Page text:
Academic journal article SA Journal of Human Resource Management

The Influence of Trait-Emotional Intelligence on Authentic Leadership

Academic journal article SA Journal of Human Resource Management

The Influence of Trait-Emotional Intelligence on Authentic Leadership

Article excerpt


The challenges faced by public, private and even non-profit organisations relating to ethical meltdowns, corruption, accounting fraud, and IP infringement (Price Waterhouse Coopers, 2014), as well as the growing attention paid to corporate social responsibility (Lawler & Ashman, 2012), have created a public need for organisational leaders who keep themselves accountable and who can lead with integrity, courage, and transparency (Diddams & Chang, 2012). Leadership has always been more difficult in challenging times (Avolio & Gardner, 2005) and, in the face of such pressures, people look for organisational leaders of character and integrity to provide direction, to help them find meaning in their work, and to restore confidence, hope, and optimism by relating genuinely to all stakeholders (associates, customers, suppliers, owners, and communities) (Avolio & Gardner, 2005; Gardner, Avolio, Luthans, May & Walumbwa, 2005). This type of leadership has been termed 'authentic leadership', referring to genuine leaders who lead by example in fostering healthy ethical climates, and who are not only true to themselves but who, likewise, lead others by helping them to achieve authenticity (Gardner et al., 2005). These leaders focus on their own moral compass and internal principles when facing unethical or ambiguous business practices (Diddams & Chang, 2012).

Authenticity is seen 'as a broad psychological construct, reflecting one's general tendencies to view oneself within one's social environment and to conduct one's life according to one's deeply-held values' (Ilies, Morgeson & Nahrgang, 2005, p. 376). 'At more specific levels, authenticity is manifested in concrete aspects of one's' behaviour 'and existence, such as in leading others'. Avolio, Luthans and Walumbwa (2004) describe authentic leaders as:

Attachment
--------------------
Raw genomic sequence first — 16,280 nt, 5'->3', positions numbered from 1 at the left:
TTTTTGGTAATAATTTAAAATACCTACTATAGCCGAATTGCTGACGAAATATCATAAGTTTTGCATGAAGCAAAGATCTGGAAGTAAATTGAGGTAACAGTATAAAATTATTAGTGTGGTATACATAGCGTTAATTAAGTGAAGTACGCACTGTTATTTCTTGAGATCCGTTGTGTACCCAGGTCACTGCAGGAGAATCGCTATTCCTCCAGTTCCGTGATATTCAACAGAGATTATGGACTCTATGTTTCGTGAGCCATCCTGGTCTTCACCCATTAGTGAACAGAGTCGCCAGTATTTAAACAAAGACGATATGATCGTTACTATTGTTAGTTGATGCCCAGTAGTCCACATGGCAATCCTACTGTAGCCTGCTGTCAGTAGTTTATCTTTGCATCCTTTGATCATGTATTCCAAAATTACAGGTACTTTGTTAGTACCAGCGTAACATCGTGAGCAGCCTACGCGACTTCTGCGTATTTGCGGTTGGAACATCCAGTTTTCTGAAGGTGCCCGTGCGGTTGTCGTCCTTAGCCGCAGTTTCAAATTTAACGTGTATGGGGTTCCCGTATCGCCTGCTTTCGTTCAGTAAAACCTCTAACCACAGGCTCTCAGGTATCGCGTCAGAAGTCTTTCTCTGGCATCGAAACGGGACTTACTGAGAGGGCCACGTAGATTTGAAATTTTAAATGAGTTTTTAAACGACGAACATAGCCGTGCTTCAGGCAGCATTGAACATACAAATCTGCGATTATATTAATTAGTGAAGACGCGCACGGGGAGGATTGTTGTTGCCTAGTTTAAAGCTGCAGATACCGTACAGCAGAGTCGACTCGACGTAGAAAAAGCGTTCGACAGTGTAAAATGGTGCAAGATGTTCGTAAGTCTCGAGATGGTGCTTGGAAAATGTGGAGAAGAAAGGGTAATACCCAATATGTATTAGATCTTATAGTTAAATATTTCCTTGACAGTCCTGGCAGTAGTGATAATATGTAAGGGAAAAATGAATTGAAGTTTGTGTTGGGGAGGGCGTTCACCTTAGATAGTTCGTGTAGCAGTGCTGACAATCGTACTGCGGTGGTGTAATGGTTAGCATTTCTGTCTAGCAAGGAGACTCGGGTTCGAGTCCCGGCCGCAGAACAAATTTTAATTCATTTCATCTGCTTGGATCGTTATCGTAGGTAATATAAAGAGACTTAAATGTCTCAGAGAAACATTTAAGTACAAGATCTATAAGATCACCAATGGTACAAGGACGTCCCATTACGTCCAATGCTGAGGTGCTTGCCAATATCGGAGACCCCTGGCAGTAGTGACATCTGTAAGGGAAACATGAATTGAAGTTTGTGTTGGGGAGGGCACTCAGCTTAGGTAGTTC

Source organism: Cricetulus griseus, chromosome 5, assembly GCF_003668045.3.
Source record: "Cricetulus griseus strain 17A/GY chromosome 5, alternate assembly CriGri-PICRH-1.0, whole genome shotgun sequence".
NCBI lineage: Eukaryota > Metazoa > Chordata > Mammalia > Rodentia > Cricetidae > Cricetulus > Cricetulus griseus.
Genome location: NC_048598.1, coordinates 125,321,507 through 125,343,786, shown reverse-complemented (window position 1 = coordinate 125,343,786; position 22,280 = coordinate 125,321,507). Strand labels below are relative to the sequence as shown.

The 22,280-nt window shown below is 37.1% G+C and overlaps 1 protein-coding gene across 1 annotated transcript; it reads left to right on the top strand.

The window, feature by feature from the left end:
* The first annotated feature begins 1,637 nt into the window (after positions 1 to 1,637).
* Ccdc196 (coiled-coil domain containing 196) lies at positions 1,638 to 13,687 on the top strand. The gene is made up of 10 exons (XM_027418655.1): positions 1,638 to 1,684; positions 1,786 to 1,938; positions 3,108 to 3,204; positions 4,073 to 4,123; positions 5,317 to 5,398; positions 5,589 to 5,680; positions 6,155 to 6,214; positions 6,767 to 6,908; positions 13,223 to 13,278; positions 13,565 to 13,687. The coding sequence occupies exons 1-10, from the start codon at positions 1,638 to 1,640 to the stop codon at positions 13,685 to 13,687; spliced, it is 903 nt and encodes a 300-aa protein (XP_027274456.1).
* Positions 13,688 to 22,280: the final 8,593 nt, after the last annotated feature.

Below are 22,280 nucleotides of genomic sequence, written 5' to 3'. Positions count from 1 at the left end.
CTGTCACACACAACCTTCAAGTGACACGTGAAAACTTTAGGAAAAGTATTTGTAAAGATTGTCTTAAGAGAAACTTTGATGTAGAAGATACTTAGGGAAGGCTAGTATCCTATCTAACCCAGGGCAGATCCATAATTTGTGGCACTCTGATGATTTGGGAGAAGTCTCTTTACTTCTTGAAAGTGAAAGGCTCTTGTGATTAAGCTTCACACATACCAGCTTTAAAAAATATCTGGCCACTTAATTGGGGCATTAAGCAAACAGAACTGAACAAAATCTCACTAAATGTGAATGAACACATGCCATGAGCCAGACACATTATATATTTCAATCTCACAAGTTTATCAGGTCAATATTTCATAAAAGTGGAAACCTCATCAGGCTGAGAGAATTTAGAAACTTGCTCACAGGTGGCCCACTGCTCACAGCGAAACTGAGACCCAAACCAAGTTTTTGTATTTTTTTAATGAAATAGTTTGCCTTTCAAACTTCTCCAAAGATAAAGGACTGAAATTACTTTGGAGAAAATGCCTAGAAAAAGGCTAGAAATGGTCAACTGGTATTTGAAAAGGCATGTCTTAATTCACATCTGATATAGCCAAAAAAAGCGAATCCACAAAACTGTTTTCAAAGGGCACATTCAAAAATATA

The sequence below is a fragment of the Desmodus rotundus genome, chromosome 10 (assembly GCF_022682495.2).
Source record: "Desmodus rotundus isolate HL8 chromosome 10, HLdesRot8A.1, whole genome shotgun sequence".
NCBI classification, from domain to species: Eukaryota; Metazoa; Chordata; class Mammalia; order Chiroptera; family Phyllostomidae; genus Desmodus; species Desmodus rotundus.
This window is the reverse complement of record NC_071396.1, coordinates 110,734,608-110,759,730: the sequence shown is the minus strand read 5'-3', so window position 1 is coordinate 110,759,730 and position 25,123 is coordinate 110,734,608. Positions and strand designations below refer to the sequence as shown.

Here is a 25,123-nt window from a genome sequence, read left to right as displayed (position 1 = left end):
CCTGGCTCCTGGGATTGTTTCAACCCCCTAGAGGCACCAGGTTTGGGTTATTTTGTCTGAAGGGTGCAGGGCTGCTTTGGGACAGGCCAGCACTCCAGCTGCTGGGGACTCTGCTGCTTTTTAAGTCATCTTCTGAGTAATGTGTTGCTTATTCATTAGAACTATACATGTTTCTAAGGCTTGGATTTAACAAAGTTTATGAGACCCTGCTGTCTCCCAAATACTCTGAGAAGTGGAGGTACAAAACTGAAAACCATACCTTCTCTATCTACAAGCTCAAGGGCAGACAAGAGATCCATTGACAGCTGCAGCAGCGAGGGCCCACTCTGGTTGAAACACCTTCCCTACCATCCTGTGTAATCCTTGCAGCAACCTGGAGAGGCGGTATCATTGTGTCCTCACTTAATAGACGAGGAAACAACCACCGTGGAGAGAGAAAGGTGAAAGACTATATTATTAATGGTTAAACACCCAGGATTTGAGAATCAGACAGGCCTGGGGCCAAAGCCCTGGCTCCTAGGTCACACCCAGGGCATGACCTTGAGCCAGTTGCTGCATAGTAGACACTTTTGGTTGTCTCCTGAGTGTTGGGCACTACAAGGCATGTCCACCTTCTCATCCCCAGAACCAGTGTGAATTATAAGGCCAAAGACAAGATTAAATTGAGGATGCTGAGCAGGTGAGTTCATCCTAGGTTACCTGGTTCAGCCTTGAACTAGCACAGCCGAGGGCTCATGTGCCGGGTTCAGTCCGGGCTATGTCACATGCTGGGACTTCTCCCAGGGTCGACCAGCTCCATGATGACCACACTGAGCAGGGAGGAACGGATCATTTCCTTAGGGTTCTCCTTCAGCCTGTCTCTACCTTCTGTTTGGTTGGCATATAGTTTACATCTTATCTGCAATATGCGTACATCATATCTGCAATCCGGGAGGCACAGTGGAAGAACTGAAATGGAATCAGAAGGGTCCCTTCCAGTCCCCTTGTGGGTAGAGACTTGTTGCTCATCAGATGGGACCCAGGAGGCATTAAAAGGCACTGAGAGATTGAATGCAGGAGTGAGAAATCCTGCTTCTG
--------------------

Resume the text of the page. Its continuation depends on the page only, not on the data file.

those who are deeply aware of how they think and behave and are perceived by others as being aware of their own and others' values/moral perspectives, knowledge, and strengths; aware of the context in which they operate; and who are confident, hopeful, optimistic, resilient, and of high moral character. (p. 4)

As first referenced in management and organisational literature, authenticity 'viewed the authentic capacity of a leader as a litmus test of executive quality' (Emuwa, 2013).

Authentic leadership has been associated with the following:

* promoting 'positive outcomes, such as' extra effort, increased trust, positive emotions, organisational commitment, and organisational citizenship behaviours (Dasborough, Todorova & Qu, 2014; Peus, Wesche, Streicher, Braun & Frey, 2012)

* employee creativity and innovativeness (Müceldili, Turan & Erdil, 2013; Rego, Sousa, Marques & Cunha, 2012)

* new venture performance (Hmieleski, Cole & Baron, 2012)

* follower empowerment, commitment to and satisfaction with supervisors (Emuwa, 2013; Müceldili et al., 2013)

* eudaemonic well-being (Ilies et al ., 2005).

Research has also indicated 'that authentic leadership may be particularly beneficial when shared among team members' within leadership teams (Hmieleski et al., 2012, p. 1479). In other words, although shared authentic leadership originates within individuals, it can also manifest as a team 'level property through members' common experiences, mutual interactions, and attraction-selection-attrition processes' (Hmieleski et al., 2012, p. 1479).

Because of the impact of everyday emotions on organisational life and the obvious demands for emotional labour inherent to the leadership role (Avolio, Gardner, Walumbwa, Luthans & May, 2004; Gardner, Fischer & Hunt, 2009; Humphrey, Pollack & Hawver, 2008; Walter, Cole & Humphrey, 2011), the role of emotions in leadership cannot be ignored. Gardner et al. (2009) state that:

although role demands of the leadership position and situational factors may create chronic needs for leaders to regulate emotions, acute events at work have the most immediate impact on a leader's emotions. …

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